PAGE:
Antony J Palmer, homeopath

"Great stuff Skepticat."

"When you have learnt some big words and also studied your history books you’ll find that the world was once thought to be flat…by people just like you."
Sarah Hamilton, homeopath

"Thanks for keeping the banner of reason flying high."
John Willis Lloyd

"This is just a general comment. I love this well-written an unfussy little blog (I don’t mean little in a derogatory way, but in the sense it’s not bombastic, self-important and posturing). Excellent material and a worthwhile focus, keep up the good work."

"Her website is a temple to diatribe – I have no sympathy for the homeopaths, etc, with whom she battles, but she clearly gets off on confrontation."
JF Derry

"Skepticat is strictly logical and attacks in unparliamentary words what she deems to be “quackery” – or suggestions that she sounds a little strident."
Andy Reporter

"LOVE the badass attitude! Seriously...KEEP IT UP!"

"You were a playful little diversion for a. moment, but I do have better things to do with my time than waste more than half an hour of it stooping down to play your ego supporting self delusional mind games……"
Susan Elizabeth, homeopathist

"An excellent read, thanks for taking thr time to compose it."
Alan C

"You need to do a course in anger management."
katenut, nutritionist

"FWIW I think you manage your anger rather well...mostly by focusing it into a thin, narrow beam of incisive rage which you then use to inscribe words on screen. ;)"

"Excellent description of the events."
Simon Perry

"You seem to be of probably well-meaning, but bigoted and fundamentalist disposition, just parroting slogans from others without any really knowledge or insight yourself."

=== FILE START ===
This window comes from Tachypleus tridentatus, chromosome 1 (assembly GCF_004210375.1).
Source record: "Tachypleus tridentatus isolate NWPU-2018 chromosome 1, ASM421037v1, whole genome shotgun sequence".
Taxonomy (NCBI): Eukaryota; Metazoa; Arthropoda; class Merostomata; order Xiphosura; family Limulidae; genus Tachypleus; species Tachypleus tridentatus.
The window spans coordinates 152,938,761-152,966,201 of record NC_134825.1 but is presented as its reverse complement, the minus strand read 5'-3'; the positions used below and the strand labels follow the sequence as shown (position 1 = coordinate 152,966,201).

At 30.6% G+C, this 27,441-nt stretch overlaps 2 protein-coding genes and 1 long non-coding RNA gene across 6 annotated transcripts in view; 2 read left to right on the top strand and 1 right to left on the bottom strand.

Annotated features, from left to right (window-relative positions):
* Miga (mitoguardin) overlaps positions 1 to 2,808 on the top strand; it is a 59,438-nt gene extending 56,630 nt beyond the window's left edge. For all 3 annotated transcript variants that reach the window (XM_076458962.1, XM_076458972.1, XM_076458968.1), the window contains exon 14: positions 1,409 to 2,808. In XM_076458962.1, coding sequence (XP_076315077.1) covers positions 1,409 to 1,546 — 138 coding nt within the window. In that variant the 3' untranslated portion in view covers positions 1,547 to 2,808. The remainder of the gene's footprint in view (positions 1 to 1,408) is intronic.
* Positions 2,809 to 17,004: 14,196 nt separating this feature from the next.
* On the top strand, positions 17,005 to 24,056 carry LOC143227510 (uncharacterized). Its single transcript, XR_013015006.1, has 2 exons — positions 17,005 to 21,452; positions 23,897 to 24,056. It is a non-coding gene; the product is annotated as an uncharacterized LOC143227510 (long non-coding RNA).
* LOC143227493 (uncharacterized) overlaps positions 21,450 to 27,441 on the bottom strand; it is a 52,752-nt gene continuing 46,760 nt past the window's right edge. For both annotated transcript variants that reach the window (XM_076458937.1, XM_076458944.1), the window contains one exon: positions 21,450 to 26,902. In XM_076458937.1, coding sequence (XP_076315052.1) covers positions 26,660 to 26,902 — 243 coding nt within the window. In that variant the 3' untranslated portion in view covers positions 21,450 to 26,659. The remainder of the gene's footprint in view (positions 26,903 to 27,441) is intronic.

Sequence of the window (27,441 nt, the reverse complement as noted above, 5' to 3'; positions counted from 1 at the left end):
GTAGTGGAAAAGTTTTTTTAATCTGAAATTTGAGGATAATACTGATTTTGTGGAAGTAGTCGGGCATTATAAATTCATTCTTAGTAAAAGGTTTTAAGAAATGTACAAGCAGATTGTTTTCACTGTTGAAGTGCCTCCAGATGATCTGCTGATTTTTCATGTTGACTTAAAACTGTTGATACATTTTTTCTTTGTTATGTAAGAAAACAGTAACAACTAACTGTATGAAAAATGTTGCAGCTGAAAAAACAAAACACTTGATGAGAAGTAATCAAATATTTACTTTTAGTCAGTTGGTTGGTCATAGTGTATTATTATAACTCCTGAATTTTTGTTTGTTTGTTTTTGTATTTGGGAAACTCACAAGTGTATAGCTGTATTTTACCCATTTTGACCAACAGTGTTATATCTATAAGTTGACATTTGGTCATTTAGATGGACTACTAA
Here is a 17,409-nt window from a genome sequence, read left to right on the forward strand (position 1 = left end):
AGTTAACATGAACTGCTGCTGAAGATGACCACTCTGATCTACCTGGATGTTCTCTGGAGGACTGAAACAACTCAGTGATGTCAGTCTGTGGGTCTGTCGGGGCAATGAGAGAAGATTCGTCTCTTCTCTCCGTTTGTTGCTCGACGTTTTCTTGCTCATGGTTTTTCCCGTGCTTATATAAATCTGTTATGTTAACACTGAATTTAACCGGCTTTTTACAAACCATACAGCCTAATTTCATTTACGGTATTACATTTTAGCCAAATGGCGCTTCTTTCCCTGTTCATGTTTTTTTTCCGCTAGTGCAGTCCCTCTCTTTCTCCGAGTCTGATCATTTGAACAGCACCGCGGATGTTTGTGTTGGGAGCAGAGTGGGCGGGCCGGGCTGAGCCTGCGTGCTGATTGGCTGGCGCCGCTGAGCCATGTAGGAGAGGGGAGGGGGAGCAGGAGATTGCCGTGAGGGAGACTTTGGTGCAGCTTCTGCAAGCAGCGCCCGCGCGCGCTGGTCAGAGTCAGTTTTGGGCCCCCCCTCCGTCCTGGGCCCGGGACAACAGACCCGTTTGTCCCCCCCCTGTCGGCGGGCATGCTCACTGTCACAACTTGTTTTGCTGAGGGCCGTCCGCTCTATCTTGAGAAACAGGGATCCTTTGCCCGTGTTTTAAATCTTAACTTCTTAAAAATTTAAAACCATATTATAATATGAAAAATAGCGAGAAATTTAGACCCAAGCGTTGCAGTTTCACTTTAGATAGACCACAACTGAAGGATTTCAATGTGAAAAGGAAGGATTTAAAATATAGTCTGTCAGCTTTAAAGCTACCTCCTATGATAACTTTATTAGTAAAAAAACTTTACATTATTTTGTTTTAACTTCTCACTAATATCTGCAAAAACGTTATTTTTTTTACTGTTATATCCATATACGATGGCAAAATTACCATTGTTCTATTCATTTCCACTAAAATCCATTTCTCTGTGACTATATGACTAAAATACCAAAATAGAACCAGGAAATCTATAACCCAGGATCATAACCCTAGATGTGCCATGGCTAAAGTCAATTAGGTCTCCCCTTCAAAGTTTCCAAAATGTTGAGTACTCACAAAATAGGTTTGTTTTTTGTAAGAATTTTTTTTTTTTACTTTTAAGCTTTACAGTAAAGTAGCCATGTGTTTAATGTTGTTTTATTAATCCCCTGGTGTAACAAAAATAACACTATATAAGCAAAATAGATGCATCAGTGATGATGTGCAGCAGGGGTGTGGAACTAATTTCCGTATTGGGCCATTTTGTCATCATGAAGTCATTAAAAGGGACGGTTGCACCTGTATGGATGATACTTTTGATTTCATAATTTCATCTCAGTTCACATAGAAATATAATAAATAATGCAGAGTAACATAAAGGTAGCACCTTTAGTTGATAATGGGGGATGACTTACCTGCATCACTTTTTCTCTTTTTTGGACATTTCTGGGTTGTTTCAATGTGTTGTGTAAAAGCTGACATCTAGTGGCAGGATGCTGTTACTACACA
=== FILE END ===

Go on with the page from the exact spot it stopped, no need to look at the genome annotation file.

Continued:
Neil Menzies

"Superb, as usual"

"You seem only interested in ranting against an enemy which you are apparently still struggling to come to terms with “fifteen years” later."
Rick, osteopah

"Bravo, great post!"

"One day if you are not very careful you will be left behind in the dark ages. I’m sure this will not be printed..but hope it is read by you poor little scaredy cats."
Sarah Hamilton, homeopath

"Brilliant piece!"

"While you babble on like a total airhead about Myhill, you ignore the real doctors who are a danger in the UK".
struck-off doctor, Rita Pal, 'NHS whistle-blower'

"I sincerely hope I never get to your stage of wilful ignorance. You know absolutely diddly squat about the subject but you think your opinion is the only opinion."
Antony J Palmer, homeopath

"Keep up the spin, you manky old chicken's foot."
JB, chiropractor

"I am forced to conclude you are blogging on behalf of a specific entity that does wish to remain anonymous."
Antony J Palmer, homeopath

"The person writing all this negative press on homeopathy must be getting a big fat check from one of the pharmaceutical companies who would dearly love to push homeopathy off the map."
Erika Alisuag

"Such reporting lands you clearly in the realm of fundamentalist extremism–much noise, no substance, and money from those who have something to sell. It is so unfortunate that your listening skills are in need of repair."
Tanya Marquette, homeopath

"She seems to revel in presenting the many insults that she has attracted as a column of “Quackolades” on her site, as if war wounds on display,"
JF Derry, self-publicist

"Oh shut up SK. You write hot air and spew rubbish as usual."
Rita Pal again.

Adam Deen at it again

Compassion and self-sacrifice are completely futile on atheism because unless there is a moral payback, unless there is a return, a dividend, it makes no sense to risk your own life for another.